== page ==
Iran’s central bank chief has said all trade with Russia takes place in national currencies and 30-40 percent of trade with Turkey also is in national currencies, with the rest in euros.
U.S sanctions imposed in 2018 bar trade with in using the dollar system, limiting Iran’s ability to conduct imports and exports, slowing its economy further on top of a ban on oil exports.
Abdolnaser Hemmati who is a technocrat running the central bank told the official IRNA news website on September 25 that Iran does not have any trade in US dollars with Russia and Turkey.
Hemmati claimed that trading with national currencies will gradually eliminate the use of the dollar; a goal Iran has been espousing since the first round of international sanctions imposed in 2011 to curb its nuclear activities.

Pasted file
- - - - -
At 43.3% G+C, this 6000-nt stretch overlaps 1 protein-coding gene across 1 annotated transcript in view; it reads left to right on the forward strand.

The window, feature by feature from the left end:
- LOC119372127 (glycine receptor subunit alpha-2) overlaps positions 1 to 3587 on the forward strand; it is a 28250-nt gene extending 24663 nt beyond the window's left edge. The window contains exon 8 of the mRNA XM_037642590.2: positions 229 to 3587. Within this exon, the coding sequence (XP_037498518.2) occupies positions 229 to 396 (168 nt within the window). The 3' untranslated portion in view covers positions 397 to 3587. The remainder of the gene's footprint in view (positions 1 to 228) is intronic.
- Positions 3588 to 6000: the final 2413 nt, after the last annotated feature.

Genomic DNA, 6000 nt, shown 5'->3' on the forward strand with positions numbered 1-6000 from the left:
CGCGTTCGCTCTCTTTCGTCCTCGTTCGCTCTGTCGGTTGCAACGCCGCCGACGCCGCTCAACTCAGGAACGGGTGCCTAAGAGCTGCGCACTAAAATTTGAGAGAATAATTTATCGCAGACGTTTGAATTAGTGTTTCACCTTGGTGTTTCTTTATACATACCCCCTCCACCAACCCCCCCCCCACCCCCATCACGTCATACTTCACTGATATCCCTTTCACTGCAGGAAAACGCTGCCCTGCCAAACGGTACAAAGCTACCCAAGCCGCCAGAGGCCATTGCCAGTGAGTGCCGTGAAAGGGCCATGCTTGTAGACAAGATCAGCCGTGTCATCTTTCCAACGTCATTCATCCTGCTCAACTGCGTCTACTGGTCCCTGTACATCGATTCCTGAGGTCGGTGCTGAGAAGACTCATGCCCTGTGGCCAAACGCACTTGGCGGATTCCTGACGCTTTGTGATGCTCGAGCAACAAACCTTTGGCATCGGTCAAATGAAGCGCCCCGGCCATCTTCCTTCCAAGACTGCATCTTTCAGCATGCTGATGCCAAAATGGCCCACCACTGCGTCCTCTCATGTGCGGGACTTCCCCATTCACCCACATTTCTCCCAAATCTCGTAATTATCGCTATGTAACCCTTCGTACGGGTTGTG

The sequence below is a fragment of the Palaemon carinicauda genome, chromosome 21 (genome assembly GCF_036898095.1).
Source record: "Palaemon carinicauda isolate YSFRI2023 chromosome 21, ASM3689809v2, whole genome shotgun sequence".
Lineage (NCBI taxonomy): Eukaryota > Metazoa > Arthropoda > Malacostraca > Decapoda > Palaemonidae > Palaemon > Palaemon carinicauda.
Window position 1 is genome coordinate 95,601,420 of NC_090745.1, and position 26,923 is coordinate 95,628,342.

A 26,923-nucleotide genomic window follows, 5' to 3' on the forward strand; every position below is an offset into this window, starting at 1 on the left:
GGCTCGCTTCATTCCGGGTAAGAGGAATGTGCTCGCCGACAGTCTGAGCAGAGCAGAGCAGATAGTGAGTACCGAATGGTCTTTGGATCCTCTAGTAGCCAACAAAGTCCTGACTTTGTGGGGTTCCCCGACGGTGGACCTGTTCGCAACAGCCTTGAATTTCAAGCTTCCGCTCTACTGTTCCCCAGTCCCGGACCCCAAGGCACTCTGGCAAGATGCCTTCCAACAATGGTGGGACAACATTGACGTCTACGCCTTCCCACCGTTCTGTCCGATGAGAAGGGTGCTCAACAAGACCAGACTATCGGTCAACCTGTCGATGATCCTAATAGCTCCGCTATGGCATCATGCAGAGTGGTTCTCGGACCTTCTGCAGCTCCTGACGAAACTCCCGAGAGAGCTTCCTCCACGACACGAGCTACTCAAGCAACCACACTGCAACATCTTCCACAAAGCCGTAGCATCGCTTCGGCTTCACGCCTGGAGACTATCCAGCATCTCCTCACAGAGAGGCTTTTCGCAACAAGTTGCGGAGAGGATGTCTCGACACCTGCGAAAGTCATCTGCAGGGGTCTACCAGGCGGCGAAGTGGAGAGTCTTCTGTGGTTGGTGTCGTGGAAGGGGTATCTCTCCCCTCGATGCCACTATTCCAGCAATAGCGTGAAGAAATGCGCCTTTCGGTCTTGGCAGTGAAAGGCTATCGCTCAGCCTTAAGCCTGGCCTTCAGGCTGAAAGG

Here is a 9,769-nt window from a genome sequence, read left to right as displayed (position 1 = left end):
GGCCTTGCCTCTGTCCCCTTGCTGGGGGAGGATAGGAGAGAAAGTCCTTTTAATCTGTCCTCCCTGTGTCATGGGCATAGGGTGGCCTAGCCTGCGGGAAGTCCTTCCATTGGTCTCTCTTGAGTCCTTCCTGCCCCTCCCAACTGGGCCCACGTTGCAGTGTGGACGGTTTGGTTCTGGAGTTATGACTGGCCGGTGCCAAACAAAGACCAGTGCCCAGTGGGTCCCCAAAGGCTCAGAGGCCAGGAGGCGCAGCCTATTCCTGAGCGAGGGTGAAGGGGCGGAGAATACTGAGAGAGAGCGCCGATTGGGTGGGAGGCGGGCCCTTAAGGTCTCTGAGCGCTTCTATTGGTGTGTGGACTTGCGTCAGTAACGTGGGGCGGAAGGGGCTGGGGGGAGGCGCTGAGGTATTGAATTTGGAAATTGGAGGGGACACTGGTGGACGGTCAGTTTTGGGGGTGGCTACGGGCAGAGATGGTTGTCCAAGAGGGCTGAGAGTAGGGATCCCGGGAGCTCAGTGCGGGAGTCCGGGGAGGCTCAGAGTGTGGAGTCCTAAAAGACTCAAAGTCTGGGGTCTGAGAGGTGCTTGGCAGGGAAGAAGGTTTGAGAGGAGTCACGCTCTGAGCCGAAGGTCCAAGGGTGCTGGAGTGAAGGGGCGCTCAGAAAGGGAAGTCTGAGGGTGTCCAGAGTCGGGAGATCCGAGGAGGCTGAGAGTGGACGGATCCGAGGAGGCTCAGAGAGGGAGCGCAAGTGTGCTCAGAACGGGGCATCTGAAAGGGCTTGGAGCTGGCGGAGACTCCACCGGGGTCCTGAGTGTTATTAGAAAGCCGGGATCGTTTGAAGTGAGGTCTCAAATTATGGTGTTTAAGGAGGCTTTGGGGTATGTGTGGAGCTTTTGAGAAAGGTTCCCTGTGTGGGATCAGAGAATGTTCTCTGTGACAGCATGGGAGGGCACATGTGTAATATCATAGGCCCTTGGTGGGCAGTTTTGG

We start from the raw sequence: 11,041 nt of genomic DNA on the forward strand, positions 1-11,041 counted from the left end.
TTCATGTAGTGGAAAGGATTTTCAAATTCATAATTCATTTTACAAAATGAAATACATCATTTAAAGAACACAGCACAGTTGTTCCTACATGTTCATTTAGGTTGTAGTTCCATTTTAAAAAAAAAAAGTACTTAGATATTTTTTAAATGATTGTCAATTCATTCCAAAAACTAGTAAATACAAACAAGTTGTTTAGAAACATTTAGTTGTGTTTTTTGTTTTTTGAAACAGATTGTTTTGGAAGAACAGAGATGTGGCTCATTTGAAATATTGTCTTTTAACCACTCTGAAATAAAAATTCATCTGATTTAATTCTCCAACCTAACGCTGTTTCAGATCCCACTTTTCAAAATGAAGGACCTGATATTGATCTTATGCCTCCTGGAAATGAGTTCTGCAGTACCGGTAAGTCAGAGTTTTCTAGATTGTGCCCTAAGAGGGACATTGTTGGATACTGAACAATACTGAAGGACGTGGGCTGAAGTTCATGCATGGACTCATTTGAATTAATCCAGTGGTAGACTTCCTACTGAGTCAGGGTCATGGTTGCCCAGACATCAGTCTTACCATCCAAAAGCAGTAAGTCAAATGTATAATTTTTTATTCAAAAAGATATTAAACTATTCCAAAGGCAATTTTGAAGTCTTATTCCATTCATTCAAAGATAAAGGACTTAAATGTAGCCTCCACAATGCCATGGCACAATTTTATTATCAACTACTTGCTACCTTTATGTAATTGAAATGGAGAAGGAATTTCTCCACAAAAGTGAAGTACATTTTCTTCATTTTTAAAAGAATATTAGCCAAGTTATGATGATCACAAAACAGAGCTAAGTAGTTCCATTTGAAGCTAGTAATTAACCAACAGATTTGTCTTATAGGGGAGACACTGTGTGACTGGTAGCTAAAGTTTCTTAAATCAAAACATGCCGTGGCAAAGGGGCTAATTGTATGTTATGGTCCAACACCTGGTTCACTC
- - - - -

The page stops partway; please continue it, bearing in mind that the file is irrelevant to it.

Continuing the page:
Central Bank of Iran was directly sanctioned this month by the U.S. Treasury Department, after devastating missile attacks on Saudi Arabia's oil installations.
But in fact, the dollar reigns supreme in Iran as a safe haven from the instability of rial, the Iranian currency. The rial has depreciated more than threefold in the past two years against major currencies.
Iran’s exports to both Russia and Turkey have declined in 2019. Exports to Russia took an 8 percent dip and exports to Turkey declined 37.5 percent reaching a low of $2.8 billion.
But notably, Russian exports to Iran increased by 40 percent to one billion dollars; still a modest sum.